September 28, 2014

Julie Henson


Or a misunderstanding. About the Grand Canyon: American
wonder of the world. John Wesley Powell,
explorer extraordinaire,
led the first expedition
in 1869, was the first to call it Grand.
Before then it was just Big.
You name something so it will belong to you.
During my rounds at the retirement home,
the news blaring behind every door:
the president is calling ISIS a cancer.
I can’t hear everything, just garbled Quote from Obama
Quote from Obama, then
We Are Not At War With Islam.
Down my street at home there is sometimes
a small stream running into the gutter.
It’s only there when it rains and I call it Little Niagara.
It takes all the street’s filth with it.
Anyway, the cancer in the president’s metaphor.
He means violent religious extremism.
He means our bodies, these barbaric things.
My father died from cancer. It started with one angry cell.
The president means it’s not enough to pull the trigger,
it’s that we want to shoot.
My sister can field dress a deer without flinching.
I want to say field dress, not gut.
I want to say cut, not behead.
My sister got used to gutting,
but I’m not saying a deer
is equal to a man.
A deer will fall for anything resembling a saltlick.
(I can’t help it, I still picture it’s my father waiting in the tree.)
Scientists say there was no such thing as cancer
before the Industrial Revolution.
That cancer is man-made. God says, Duh.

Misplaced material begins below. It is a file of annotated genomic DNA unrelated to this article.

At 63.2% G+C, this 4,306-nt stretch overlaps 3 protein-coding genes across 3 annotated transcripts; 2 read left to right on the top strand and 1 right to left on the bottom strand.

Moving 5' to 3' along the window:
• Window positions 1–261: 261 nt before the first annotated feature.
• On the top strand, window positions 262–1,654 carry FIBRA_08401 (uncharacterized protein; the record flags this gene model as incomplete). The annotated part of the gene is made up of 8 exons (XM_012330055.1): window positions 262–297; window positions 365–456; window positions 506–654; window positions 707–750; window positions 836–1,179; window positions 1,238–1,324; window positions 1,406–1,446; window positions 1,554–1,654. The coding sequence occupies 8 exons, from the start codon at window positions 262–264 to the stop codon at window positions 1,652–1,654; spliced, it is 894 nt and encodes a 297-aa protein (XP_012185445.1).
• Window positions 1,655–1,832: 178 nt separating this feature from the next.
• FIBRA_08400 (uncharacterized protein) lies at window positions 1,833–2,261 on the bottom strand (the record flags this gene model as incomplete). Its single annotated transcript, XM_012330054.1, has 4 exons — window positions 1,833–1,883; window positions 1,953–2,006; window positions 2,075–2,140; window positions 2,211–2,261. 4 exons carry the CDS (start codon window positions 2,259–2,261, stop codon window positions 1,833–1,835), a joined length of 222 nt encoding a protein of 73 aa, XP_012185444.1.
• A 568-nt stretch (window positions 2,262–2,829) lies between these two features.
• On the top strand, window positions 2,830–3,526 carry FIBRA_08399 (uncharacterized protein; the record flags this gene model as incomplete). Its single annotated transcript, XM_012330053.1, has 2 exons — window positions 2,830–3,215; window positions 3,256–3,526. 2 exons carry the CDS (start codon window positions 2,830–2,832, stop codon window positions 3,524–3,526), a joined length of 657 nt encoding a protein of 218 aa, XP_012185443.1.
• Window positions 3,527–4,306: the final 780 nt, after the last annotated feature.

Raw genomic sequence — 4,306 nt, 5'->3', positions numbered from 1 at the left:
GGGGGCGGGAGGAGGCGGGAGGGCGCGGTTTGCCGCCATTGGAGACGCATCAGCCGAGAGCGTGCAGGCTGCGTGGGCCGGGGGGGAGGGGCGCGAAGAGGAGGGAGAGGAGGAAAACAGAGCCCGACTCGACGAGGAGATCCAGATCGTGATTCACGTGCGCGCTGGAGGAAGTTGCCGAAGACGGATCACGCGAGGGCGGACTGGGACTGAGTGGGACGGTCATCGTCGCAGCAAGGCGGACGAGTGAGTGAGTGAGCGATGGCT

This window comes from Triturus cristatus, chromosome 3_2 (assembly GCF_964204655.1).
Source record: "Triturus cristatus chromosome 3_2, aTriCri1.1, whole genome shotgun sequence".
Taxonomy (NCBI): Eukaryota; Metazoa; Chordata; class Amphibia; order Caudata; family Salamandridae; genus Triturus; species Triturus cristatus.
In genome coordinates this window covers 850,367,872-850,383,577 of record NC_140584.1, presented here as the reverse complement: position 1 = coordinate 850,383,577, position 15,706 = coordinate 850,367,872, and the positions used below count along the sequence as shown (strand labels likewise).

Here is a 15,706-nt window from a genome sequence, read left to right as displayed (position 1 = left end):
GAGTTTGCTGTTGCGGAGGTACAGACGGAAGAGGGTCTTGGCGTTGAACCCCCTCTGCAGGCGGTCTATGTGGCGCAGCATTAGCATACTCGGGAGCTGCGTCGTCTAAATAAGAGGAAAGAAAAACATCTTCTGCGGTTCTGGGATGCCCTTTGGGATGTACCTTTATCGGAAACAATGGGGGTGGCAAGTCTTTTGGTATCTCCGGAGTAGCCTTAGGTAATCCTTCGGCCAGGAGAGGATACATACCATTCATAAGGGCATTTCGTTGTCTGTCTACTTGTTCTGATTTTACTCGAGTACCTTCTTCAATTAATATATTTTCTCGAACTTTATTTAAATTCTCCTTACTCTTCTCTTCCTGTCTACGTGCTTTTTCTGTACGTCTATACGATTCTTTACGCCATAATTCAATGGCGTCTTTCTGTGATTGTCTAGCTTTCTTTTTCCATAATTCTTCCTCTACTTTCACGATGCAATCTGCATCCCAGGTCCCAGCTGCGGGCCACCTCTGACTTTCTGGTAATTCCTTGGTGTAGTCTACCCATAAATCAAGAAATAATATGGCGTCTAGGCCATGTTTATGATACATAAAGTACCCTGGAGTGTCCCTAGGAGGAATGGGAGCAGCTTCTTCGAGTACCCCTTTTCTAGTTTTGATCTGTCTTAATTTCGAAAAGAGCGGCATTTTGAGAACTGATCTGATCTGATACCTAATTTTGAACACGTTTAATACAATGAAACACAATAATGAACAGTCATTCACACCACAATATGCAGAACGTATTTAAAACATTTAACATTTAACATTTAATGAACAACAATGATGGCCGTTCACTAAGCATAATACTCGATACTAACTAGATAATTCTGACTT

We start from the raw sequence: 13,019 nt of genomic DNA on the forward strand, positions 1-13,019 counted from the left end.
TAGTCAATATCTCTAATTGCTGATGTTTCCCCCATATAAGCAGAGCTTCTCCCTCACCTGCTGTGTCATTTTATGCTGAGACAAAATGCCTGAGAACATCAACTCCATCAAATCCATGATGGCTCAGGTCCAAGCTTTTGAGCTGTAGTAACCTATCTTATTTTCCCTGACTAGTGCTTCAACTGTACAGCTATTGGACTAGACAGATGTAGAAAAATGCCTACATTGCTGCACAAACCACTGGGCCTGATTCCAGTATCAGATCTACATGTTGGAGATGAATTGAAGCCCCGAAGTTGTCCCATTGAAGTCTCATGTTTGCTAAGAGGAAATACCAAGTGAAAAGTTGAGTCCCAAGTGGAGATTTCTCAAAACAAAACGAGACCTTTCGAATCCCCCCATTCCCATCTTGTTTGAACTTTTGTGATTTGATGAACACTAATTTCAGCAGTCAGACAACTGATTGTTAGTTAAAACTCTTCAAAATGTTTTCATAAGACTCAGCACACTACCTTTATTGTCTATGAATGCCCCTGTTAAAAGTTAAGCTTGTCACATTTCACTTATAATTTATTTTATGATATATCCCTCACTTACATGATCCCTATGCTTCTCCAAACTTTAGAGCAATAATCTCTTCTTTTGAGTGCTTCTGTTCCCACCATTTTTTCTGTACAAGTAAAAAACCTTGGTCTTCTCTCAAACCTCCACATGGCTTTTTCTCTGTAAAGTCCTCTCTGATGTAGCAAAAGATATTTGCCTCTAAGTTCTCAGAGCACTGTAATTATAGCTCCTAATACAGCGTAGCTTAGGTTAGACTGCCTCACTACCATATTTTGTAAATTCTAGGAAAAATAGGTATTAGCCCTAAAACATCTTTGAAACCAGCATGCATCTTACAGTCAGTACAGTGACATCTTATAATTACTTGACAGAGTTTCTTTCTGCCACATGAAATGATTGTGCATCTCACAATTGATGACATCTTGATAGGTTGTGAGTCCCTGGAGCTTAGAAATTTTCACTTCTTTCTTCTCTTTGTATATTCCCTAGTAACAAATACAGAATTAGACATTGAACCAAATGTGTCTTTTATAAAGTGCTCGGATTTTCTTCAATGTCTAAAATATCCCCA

I find a picture on the Internet: a deer growing out of a wolf
growing out of a bear.
The animal kingdom would call that progress. Call that peace.
A sign on the corner of 6th & Salem reads Stand Here
And Think About Someone You Love.
Okay, No.
I am tonguing too close to the source. All this collective
rage. Let’s call it a madness:
what have we kept near us, a middle name inherited
from some great-great? All the things we take
come back to haunt us. We call them ghosts. We call it
diplomacy. Or war or jihad. Or justice. Whatever.
At its widest point the Grand Canyon
stretches 18 miles across, 6000 feet deep. I can’t help it.
I want to name the person falling off the edge.

Poets Respond
September 28, 2014

[download audio]


Julie Henson: “At work at the retirement home, I heard snippets of Obama’s speech condemning ISIS and ‘the cancer of violent extremism.’ I became preoccupied with the complexities we use to speak about evil or the ‘ugliness’ of the world. What things we claim, and how we claim them. This ownership, I’m asking, does it make us complicit?” (website)